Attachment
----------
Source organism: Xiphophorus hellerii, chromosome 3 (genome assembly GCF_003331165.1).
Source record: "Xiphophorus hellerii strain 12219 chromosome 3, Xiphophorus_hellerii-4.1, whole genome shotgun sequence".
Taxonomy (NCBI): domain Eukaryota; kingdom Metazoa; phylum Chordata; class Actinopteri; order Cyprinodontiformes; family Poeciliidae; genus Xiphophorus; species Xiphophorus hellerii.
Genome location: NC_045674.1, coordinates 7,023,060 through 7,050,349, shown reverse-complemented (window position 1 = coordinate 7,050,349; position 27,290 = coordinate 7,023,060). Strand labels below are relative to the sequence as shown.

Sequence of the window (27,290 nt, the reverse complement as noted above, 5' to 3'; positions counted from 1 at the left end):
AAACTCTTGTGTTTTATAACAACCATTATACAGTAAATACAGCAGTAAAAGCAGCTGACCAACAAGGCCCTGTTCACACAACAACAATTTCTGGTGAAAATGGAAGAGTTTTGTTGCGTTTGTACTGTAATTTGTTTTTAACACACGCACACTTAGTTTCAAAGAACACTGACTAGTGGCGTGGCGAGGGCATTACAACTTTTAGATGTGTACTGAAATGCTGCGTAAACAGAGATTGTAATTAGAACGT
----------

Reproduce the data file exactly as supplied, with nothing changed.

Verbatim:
Source organism: Xiphophorus hellerii, chromosome 3 (genome assembly GCF_003331165.1).
Source record: "Xiphophorus hellerii strain 12219 chromosome 3, Xiphophorus_hellerii-4.1, whole genome shotgun sequence".
Taxonomy (NCBI): domain Eukaryota; kingdom Metazoa; phylum Chordata; class Actinopteri; order Cyprinodontiformes; family Poeciliidae; genus Xiphophorus; species Xiphophorus hellerii.
Genome location: NC_045674.1, coordinates 7,023,060 through 7,050,349, shown reverse-complemented (window position 1 = coordinate 7,050,349; position 27,290 = coordinate 7,023,060). Strand labels below are relative to the sequence as shown.

Sequence of the window (27,290 nt, the reverse complement as noted above, 5' to 3'; positions counted from 1 at the left end):
AAACTCTTGTGTTTTATAACAACCATTATACAGTAAATACAGCAGTAAAAGCAGCTGACCAACAAGGCCCTGTTCACACAACAACAATTTCTGGTGAAAATGGAAGAGTTTTGTTGCGTTTGTACTGTAATTTGTTTTTAACACACGCACACTTAGTTTCAAAGAACACTGACTAGTGGCGTGGCGAGGGCATTACAACTTTTAGATGTGTACTGAAATGCTGCGTAAACAGAGATTGTAATTAGAACGT